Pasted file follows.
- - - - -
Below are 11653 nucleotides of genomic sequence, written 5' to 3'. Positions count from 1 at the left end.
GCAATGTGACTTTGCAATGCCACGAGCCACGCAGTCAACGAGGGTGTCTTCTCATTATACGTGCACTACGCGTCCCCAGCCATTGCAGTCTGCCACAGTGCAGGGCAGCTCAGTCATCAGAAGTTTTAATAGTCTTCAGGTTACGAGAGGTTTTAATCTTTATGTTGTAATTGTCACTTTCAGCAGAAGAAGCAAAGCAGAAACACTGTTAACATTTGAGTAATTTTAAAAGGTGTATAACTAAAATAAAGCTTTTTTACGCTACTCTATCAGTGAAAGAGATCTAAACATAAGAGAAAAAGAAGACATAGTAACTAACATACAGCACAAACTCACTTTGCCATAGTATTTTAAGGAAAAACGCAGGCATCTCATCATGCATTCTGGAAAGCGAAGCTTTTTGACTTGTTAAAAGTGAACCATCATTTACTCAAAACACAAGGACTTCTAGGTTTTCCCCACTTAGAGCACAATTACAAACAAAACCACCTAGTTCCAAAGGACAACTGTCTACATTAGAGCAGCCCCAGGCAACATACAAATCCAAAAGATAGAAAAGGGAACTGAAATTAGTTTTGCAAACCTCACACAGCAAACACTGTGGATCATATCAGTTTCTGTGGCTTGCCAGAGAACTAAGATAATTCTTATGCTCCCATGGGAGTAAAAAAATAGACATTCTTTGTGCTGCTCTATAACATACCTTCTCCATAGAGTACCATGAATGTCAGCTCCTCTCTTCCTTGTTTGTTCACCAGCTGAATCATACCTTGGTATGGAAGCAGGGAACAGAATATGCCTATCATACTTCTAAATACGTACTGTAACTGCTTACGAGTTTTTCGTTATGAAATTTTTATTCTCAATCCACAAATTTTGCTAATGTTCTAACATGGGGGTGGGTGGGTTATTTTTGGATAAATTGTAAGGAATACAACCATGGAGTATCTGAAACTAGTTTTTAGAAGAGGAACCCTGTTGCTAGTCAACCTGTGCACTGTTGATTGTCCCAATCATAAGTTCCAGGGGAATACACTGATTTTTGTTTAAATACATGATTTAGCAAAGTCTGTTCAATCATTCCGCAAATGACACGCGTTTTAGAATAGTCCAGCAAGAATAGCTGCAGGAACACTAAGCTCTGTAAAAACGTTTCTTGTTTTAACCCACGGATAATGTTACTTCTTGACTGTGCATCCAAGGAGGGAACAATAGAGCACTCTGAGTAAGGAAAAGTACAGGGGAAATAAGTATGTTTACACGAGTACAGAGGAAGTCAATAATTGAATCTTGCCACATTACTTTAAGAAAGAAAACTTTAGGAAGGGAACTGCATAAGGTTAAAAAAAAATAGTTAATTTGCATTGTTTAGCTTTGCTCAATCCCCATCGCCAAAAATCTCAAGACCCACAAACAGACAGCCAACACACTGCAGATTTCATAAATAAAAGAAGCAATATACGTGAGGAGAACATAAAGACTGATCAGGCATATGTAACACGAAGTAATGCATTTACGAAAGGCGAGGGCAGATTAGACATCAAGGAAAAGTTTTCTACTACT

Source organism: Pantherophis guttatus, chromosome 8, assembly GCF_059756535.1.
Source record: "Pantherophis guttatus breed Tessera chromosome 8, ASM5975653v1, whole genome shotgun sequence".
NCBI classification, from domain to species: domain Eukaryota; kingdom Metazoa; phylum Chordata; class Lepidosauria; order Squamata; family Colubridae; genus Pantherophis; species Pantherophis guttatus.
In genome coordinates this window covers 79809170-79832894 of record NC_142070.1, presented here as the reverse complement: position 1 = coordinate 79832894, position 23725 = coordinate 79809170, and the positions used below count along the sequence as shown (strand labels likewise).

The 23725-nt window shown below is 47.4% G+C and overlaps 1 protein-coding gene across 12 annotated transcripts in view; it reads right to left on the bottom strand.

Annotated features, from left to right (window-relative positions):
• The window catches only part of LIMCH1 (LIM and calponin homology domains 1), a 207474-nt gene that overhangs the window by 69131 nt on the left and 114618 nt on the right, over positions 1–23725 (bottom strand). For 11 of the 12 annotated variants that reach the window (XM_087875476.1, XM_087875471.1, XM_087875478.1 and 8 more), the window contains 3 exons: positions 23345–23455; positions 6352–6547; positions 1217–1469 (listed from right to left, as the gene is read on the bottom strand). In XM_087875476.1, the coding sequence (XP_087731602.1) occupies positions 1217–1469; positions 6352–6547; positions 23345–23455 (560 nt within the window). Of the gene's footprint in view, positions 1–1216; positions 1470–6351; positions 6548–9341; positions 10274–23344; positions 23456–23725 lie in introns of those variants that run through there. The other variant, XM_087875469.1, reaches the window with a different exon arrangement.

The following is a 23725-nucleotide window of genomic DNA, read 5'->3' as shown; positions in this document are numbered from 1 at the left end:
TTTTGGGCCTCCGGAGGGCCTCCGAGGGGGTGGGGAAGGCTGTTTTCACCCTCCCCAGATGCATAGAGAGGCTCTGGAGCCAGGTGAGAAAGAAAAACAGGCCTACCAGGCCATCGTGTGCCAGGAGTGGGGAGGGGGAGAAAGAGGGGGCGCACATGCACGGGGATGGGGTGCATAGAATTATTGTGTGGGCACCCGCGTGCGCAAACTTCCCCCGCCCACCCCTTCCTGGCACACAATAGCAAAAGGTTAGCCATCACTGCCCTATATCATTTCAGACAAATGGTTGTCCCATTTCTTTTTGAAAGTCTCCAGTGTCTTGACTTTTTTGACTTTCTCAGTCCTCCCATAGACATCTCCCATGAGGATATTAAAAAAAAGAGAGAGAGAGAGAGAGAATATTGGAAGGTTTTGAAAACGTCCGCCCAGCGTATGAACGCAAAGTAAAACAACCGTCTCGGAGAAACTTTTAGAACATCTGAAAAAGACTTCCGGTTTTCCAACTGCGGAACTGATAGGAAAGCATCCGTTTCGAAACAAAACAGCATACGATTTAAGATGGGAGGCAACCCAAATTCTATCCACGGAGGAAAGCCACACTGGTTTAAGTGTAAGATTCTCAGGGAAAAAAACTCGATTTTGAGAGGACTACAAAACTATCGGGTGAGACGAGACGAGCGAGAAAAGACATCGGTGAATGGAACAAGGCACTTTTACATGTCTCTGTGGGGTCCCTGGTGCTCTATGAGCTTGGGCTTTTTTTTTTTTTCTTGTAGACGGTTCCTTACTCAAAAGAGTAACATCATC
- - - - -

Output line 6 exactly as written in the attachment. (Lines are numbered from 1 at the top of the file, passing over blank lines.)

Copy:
In genome coordinates this window covers 79809170-79832894 of record NC_142070.1, presented here as the reverse complement: position 1 = coordinate 79832894, position 23725 = coordinate 79809170, and the positions used below count along the sequence as shown (strand labels likewise).